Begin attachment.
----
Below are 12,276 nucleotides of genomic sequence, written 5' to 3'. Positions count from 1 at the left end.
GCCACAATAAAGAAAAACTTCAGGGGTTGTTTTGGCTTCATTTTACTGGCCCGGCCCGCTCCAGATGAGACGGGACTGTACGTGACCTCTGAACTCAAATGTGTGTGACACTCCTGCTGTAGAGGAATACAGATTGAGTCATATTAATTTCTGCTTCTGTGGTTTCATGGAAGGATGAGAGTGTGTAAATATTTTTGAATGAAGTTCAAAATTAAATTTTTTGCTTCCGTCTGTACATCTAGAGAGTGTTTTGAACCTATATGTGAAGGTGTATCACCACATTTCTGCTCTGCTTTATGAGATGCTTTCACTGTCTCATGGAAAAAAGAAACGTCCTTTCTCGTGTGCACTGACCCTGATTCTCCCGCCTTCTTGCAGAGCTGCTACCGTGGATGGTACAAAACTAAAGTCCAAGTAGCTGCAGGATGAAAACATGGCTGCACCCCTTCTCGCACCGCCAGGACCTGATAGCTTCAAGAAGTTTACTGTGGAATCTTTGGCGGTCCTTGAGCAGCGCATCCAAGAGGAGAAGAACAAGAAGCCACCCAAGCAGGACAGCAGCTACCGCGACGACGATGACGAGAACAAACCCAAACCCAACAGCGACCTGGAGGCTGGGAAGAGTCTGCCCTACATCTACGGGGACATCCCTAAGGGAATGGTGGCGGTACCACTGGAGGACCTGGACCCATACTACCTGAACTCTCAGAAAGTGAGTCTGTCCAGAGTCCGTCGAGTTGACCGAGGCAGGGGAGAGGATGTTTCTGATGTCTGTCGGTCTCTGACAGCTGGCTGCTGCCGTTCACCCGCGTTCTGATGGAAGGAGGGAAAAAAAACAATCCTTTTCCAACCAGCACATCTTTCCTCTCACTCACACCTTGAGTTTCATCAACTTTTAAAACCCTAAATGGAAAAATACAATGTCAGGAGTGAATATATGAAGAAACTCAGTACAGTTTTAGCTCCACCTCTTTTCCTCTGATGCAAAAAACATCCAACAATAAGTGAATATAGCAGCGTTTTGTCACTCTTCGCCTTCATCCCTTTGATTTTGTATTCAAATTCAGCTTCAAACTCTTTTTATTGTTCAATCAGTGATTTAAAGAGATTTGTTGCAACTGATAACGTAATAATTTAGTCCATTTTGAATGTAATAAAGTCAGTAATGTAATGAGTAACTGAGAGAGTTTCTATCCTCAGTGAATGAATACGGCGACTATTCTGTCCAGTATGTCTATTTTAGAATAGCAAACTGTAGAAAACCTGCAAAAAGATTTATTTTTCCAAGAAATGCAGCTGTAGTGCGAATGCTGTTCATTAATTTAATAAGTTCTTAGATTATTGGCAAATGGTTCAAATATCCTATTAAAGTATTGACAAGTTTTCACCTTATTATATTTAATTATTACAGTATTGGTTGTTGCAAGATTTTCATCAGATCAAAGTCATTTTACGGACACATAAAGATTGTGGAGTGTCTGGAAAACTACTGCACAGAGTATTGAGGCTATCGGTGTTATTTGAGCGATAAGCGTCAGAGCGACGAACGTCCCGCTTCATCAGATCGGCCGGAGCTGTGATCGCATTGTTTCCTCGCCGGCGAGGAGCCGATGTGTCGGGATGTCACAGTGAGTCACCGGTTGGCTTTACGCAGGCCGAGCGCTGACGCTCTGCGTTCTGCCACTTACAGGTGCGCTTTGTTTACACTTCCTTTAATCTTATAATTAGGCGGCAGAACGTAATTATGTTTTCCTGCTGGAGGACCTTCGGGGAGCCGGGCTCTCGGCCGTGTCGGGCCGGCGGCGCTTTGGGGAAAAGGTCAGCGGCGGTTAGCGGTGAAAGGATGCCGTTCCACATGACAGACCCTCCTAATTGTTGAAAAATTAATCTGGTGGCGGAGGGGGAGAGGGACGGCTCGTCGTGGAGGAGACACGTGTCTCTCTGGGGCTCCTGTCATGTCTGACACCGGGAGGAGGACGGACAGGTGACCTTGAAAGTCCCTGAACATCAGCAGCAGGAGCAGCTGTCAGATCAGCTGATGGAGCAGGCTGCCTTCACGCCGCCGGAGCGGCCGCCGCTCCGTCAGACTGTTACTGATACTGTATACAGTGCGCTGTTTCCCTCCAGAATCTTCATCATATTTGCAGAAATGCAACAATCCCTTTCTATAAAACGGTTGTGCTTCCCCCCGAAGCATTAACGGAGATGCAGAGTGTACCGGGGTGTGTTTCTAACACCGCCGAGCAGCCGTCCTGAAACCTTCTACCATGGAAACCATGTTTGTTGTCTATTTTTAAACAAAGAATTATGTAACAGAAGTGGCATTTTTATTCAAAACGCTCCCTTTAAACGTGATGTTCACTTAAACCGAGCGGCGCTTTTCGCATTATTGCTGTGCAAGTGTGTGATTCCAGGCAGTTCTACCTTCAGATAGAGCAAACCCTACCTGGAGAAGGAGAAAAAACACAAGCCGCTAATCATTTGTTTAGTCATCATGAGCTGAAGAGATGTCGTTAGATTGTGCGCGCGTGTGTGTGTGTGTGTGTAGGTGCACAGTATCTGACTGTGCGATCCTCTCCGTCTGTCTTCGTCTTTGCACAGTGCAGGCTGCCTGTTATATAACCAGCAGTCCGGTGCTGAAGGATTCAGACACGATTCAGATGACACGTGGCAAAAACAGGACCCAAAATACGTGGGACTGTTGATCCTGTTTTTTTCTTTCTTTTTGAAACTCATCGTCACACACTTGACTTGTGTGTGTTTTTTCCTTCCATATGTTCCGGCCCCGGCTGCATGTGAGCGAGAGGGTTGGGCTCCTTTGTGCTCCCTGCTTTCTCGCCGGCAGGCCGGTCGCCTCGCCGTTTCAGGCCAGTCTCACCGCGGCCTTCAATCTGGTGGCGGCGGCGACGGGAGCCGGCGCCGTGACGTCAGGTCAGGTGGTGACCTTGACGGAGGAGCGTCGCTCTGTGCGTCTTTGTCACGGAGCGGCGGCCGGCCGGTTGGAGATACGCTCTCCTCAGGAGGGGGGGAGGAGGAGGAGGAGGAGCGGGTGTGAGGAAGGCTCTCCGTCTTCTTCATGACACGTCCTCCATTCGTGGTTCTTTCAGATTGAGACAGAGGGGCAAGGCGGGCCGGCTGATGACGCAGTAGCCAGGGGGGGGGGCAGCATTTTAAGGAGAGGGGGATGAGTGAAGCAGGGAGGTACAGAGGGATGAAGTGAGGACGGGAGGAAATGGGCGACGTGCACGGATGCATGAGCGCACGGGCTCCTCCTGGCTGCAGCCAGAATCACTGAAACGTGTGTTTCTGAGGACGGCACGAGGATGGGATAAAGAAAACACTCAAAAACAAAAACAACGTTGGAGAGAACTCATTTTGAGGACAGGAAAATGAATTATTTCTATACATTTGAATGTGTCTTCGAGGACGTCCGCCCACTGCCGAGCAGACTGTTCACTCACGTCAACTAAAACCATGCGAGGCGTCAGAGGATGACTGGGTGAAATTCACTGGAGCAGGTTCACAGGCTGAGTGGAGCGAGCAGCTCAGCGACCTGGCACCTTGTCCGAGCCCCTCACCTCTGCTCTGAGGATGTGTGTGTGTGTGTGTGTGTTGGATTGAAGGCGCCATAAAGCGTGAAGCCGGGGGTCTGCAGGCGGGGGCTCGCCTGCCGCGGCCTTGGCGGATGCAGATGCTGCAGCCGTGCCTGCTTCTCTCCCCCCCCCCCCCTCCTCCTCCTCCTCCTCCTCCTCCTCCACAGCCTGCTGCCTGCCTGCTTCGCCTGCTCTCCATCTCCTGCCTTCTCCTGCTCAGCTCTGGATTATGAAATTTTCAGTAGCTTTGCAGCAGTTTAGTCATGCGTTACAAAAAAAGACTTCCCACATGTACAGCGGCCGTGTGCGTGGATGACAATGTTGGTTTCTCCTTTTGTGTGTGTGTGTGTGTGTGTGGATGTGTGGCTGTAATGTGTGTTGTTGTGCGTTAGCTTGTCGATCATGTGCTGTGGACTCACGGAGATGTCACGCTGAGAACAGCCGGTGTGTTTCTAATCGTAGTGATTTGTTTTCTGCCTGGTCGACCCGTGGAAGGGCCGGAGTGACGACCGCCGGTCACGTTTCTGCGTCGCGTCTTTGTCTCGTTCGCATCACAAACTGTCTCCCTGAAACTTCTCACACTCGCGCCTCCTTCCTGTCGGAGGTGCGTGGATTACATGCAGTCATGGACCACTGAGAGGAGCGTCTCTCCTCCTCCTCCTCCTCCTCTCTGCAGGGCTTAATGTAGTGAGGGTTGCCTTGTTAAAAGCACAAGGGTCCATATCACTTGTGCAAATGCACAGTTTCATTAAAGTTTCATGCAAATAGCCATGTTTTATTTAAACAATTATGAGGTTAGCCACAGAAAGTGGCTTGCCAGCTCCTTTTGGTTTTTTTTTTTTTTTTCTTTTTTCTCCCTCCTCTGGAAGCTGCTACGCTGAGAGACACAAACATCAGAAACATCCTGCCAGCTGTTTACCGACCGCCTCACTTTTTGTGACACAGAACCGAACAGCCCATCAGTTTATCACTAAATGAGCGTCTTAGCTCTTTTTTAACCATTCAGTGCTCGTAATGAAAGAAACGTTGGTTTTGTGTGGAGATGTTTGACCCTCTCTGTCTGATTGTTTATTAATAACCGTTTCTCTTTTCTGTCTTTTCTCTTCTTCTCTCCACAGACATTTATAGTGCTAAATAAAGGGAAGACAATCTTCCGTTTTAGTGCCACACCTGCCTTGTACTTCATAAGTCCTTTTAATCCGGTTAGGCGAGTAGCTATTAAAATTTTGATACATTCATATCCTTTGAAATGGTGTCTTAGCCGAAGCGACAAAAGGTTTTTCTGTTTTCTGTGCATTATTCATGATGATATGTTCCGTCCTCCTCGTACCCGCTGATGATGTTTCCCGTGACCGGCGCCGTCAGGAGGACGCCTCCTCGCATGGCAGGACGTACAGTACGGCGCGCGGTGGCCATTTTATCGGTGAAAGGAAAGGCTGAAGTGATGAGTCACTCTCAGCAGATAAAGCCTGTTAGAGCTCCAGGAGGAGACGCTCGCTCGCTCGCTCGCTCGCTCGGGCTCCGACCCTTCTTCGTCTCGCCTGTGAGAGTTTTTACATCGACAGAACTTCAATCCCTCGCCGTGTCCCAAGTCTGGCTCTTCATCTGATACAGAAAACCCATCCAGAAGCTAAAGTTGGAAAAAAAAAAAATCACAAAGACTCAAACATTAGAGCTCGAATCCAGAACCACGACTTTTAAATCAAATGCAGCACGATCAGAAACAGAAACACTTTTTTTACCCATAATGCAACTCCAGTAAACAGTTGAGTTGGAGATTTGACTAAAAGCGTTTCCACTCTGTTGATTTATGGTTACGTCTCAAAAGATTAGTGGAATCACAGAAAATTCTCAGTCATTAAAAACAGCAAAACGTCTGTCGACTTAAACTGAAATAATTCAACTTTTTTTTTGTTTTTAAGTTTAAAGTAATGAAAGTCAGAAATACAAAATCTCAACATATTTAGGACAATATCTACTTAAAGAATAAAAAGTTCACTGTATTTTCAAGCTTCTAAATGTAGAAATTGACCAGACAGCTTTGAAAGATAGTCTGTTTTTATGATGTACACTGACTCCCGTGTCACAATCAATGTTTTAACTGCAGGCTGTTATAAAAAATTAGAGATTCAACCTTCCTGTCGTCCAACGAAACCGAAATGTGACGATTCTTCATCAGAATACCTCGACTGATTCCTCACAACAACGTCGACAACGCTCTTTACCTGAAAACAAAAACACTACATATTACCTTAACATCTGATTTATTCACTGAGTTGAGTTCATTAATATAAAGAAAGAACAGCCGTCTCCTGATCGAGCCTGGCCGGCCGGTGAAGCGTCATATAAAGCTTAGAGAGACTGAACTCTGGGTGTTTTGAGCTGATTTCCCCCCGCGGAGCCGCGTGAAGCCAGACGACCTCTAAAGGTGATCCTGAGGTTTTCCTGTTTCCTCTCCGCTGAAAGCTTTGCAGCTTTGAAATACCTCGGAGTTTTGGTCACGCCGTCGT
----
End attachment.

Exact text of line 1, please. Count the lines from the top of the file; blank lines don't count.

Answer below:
Below are 12,276 nucleotides of genomic sequence, written 5' to 3'. Positions count from 1 at the left end.